On the heels of the Rock Creek gold rush, prospectors combed the area searching for the possible source of the gold in the creeks. In 1884, the Victoria vein was discovered by two placer miners along upper Jolly Creek, a tributary of Rock Creek. There was no immediate followup work on this vein until 1887, when Al McKinney and Fred Rice discovered the Cariboo vein on the west bank of Rice Creek, about four miles north of Rock Creek. The prominently exposed quartz vein was impregnated with glistening free gold grains. This discovery ignited a prospecting frenzy in the surrounding area, resulting in a number of gold-bearing quartz veins being located.
The mineralized quartz veins occurring at Camp McKinney were typically white to bluish-white and were mineralized with pyrite, lesser sphalerite, galena, chalcopyrite and native gold. They varied from narrow stringers to over 10 feet in width. It is now known that the local major easterly trending, steeply dipping Cariboo quartz vein is developed as a cross-cutting structure in the northwesterly striking metamorphosed sedimentary sequence. This vein has been defined over a 3,000-foot trend and is the dominant structure within a wider mineralized system of sub-parallel and northeasterly striking quartz veins and veinlets. Widespread faulting has disrupted the vein systems in the camp locally with major offsets of 100 feet or more.
John Douglas was one of the early mine developers in 1888, and he wasted no time initiating an underground exploration program on the Douglas Mine property to define a very rich vein 150 feet below surface. High-grade ore was mined and stockpiled on the surface with the intention of setting up a mill. However, these plans were stymied as there was, as yet, no road along which to transport the equipment to the site. Underground exploration at the Cariboo Mine also intersected very rich ore on the Cariboo vein, and the owners were planning to set up a mill as soon as a wagon road was built from the U.S. border to the camp. By 1889, there were as many as 25 properties being actively explored or developed by underground methods. The properties located along the eastern and western extensions of the Cariboo vein were defining high-grade ore where the vein was locally up to 10 feet wide; these included the Amelia, Alice, Emma, Maple Leaf and Eureka claims.
In addition to the upbeat exploration and mining activity, the mining town of McKinney, named after Al McKinney and later renamed Camp McKinney, was being planned on a plateau centrally located about 1,800 feet south of the Cariboo vein discovery. Progress stalled in 1891 as road access to the camp was still not available, but eventually the main mining operation on the Cariboo vein prospered, and by 1901, with a population of 250, the town had reached its peak, boasting three general stores, a butcher, a drug store, five saloons, six hotels and a school.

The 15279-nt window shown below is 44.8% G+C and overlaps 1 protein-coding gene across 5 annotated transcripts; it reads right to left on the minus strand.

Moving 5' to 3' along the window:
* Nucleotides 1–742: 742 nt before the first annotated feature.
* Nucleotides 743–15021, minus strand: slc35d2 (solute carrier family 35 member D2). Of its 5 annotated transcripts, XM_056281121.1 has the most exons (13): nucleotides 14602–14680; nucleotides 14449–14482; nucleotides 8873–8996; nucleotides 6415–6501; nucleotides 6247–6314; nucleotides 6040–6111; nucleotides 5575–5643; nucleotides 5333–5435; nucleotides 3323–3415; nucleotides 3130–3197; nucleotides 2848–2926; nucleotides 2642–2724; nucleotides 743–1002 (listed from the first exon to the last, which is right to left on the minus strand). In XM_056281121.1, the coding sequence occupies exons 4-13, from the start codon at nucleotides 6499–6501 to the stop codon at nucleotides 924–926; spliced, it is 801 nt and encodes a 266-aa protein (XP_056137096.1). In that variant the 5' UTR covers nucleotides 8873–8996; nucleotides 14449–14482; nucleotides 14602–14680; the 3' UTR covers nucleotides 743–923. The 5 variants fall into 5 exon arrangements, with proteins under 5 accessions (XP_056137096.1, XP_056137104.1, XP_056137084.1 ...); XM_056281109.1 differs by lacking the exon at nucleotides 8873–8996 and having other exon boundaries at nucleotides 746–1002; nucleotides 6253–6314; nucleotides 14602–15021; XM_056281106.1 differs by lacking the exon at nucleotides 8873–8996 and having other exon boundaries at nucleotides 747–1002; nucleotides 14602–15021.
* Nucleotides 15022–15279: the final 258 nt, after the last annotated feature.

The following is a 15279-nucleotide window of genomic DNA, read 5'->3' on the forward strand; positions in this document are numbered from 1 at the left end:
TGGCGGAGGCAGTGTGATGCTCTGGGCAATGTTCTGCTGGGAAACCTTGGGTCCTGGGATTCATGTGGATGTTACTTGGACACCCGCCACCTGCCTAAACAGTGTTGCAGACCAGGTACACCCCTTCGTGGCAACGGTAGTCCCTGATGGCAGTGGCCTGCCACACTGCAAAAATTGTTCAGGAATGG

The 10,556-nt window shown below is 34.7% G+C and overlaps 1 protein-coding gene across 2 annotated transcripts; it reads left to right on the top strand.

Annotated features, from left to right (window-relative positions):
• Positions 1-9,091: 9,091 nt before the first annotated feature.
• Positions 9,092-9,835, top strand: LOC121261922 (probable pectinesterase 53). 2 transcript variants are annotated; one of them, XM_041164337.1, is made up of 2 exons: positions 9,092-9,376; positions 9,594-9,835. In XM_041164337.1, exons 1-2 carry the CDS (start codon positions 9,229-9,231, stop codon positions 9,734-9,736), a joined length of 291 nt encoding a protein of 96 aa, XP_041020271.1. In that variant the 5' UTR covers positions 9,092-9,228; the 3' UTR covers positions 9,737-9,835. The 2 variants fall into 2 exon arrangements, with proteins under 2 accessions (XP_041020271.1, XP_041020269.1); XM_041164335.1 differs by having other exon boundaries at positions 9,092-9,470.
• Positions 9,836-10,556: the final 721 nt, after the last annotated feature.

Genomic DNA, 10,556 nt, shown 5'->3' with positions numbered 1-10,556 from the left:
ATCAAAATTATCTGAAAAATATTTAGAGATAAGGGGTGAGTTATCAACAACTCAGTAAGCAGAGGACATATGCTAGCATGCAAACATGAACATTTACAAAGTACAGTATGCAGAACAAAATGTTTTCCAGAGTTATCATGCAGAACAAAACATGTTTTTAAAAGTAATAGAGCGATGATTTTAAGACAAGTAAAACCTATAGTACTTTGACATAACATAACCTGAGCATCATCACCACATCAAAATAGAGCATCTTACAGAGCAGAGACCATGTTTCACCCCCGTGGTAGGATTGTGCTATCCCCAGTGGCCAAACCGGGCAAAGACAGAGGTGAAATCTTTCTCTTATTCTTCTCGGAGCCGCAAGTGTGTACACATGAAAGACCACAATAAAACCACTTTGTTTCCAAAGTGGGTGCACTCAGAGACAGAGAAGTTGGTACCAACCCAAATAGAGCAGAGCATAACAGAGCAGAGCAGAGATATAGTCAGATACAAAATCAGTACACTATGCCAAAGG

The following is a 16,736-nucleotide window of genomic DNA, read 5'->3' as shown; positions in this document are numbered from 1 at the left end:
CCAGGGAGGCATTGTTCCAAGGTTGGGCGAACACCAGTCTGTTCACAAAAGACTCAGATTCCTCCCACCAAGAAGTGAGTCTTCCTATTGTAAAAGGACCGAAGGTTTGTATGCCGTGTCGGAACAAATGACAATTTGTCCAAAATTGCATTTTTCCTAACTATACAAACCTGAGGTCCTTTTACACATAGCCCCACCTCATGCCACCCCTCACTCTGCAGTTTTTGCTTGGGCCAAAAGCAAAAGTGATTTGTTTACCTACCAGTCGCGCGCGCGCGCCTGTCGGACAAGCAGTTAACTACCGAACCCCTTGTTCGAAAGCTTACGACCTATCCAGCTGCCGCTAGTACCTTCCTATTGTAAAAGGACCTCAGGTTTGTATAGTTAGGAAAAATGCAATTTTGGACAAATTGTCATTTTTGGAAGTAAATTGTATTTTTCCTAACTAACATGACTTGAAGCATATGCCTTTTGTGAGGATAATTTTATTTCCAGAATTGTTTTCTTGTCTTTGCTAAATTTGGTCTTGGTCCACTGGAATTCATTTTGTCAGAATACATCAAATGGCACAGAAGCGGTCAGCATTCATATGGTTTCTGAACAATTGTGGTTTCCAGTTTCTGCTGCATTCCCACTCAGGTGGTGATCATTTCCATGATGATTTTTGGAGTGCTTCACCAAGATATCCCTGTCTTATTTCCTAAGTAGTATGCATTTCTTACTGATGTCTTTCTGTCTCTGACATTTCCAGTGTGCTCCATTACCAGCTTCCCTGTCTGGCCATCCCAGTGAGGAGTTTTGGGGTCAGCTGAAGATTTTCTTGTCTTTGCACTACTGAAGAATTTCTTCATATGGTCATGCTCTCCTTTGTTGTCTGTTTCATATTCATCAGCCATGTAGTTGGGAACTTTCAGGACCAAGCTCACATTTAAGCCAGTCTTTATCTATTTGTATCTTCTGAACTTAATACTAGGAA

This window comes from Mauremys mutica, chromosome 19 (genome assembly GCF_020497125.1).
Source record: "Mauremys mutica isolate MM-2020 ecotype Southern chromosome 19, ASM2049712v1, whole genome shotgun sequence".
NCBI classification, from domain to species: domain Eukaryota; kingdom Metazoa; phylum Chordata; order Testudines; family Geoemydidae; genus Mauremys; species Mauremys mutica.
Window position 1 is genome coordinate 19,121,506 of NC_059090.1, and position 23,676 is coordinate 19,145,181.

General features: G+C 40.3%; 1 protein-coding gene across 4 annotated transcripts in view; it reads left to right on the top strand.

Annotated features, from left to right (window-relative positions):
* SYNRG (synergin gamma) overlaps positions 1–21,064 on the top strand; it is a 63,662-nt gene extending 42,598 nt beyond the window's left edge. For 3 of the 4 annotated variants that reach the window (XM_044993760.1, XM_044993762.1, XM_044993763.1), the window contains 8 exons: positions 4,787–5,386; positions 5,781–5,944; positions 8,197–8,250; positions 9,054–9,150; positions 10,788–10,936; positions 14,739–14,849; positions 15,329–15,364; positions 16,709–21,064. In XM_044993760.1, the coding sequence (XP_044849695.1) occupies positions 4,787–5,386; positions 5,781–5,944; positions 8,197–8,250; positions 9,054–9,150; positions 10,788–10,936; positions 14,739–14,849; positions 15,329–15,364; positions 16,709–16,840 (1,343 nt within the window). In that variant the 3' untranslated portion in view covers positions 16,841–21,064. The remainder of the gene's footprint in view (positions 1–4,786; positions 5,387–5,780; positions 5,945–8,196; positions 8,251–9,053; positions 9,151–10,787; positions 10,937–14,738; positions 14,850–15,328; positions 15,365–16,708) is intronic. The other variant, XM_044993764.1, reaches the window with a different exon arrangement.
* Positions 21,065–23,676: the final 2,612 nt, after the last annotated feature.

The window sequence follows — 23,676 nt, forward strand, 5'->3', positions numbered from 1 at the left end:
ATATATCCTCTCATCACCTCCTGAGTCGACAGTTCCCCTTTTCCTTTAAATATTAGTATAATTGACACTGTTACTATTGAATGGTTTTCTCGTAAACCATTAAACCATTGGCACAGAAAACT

One local mine, the Cariboo-Amelia, was well managed. The ore became richer with depth, and by 1896, a year and a half after start-up, approximately 18,000 tons of ore had been milled. The mine was paying a handsome dividend, and it was recognized as being the first lode mine in B.C. to achieve this distinc- tion. The mine workings extending for a mile along the Cariboo vein system were developed with three shafts and six levels to a depth of 530 feet. However, by the year 1900, much of the higher-grade ore was mined out. More seriously, a major fault had cut off the Cariboo vein to the east and to depth, and a program to locate the offset extension was unsuccessful. By 1903, the mine was essentially mining out the last of the available ore, and operations were suspended on December 31, 1903.
Total production from the Cariboo-Amelia mine from 1894 to 1903 was 123,457 tons milled, producing 65,581 ounces of gold and 5,359 ounces of silver. The average recovered grade for the ore was in excess of 0.56 oz/ton Au.
After closure, several companies attempted to explore for the “lost lead” or the faulted offset of the Cariboo vein. In 1939, Pioneer Gold Mines of B.C. dewatered the mine and drilled several surface and underground diamond drill holes to explore for the faulted extension. In the period leading up to 1958, W.E. McArthur of Greenwood acquired the property, drilled several holes from surface, and then optioned the property to H & W Mining Company Limited. This company dewatered the mine, extended the underground workings on the fifth level northward, and successfully intersected the faulted extension of the high-grade Cariboo vein.
Following some preparatory underground development by McKinney Gold Mines Ltd., mining recommenced to recover 4,370 tons of ore grading 1.20 oz/ ton Au and 1.70 oz/ton Ag in 1960. The ore was transported to the Trail smelter, and mining continued until 1962 with production from 1960 to 1962 totalling 11,292 tons; 12,001 ounces of gold and 14,261 ounces of silver were recovered. Following mine closure, the workings were allowed to flood.
As for Camp McKinney, much of the once-vibrant town was destroyed by a forest fire in 1919; a second forest fire in 1931 effectively completed the destruction.
Thanks to Giles Peatfield, Sue Dahlo, Linda Caron and Steve Cannon for co-ordinating and providing historic photographs of Rock Creek and Camp McKinney.